Water shapes its course according to the nature of the ground over which it flows; the soldier works out his victory in relation to the foe whom he is facing.”—Sun Tzu
Especially over the past 10 years, we have shown a singular disregard for this truth. The SOF-CF dichotomy is emblematic of the problem.
‘Special’ warfare is a relatively new concept. The tactics employed are not. Raids and reconnaissance are as old as warfare itself. During WWII, regular infantry often had to step up and accomplish missions that would today have entire AORs locked down so that TF Whatever can swoop in and clear the target. The assumption is that ‘mere’ grunts can’t handle that level of mission.
But they have had to. Repeatedly. The CAP platoons in Vietnam were regular Marine 0311s, for the most part. And warfare doesn’t look like it’s going back to massed formations in the Fulda Gap anytime soon. It hasn’t for a very long time.
Whether it is called “hybrid warfare,” “irregular warfare,” or any other buzzword, our potential or actual adversaries don’t care about the division between what is “conventional” or “unconventional” warfare. They care about winning. “The only thing more terrible than a battle won is a battle lost.” So we see non-uniformed irregulars mixed with uniformed units and tanks. If our ground forces are going to be able to complete their missions in that kind of environment, they have to be able to function at a higher level than they have necessarily been trained for recently.
In order to build this kind of broad-ranging higher level of capability, two things will have to happen: Training will have to increase, and small unit leaders will have to have greater autonomy.
More training shouldn’t be too hard. I say “shouldn’t” with the full knowledge that it will be made that hard. On average, your regular Marine infantryman will estimate that out of four years on active duty, he spent at least a year “standing by to stand by.” The wasted time spent sitting around the barracks or doing pointless busy-work “working parties” in the infantry is mind-boggling. While that time might not be able to be packed with live-fire stuff, small unit tactics don’t necessarily need a great deal of space or resources to practice.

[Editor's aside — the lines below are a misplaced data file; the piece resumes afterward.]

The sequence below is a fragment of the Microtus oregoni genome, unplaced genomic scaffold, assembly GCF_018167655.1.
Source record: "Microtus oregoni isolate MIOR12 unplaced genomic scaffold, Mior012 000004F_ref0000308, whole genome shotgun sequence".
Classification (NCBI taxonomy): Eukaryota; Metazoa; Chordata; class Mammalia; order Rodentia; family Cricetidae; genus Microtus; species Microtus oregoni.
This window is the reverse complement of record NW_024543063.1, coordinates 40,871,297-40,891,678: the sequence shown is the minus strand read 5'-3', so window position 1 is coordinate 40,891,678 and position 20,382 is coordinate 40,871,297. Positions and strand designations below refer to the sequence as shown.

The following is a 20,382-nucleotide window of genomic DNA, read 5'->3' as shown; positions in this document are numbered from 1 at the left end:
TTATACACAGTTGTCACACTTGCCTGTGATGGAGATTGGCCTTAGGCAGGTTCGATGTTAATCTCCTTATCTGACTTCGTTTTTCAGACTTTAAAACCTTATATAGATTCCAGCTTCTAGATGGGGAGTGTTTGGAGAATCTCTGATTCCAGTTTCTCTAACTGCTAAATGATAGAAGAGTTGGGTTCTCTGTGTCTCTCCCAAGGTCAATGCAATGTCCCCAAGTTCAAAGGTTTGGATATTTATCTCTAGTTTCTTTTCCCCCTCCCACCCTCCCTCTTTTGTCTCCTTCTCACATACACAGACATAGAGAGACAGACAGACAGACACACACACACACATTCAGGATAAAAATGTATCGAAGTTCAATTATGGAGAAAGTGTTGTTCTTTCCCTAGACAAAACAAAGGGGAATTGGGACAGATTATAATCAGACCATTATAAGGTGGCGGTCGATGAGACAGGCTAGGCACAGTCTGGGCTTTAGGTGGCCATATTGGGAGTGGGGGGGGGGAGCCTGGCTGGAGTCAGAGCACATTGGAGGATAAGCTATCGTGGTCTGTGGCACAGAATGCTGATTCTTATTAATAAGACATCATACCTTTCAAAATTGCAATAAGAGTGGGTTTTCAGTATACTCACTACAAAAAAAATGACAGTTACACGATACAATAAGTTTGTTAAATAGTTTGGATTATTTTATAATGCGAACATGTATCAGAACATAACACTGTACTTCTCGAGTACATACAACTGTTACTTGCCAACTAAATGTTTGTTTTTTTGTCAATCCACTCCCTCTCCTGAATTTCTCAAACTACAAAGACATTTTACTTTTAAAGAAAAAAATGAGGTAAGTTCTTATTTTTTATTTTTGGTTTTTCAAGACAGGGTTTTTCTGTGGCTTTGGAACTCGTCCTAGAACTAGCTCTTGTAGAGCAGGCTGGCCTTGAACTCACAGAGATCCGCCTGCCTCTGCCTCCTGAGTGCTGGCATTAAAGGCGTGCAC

I blame the wasted time in lieu of training (as well as the ridiculous fighting loads) for some of the horrible infantry tactics on display in many of the combat videos coming out of Afghanistan in recent years (crossing open fields upright in daylight, sitting on rucks in the open without any cover while ‘holding security,’ the list goes on). Too often this is a matter of both higher leadership squashing initiative while they have meetings, and small-unit leaders lacking the initiative to say, “Company hasn’t got anything for us until 1600, so we’re going out into the backyard to practice movement to contact.”
Of course, the other factor in increasing training will be reigning in the out-of-control base bureaucracy that is range control. All too often, the structures put in place to coordinate training and ensure safety have turned into actively shutting down training for little to no reason, often on small matters of paperwork. The people in charge of ranges and training facilities need to have it reinforced to them that they exist to facilitate training, not to hinder it.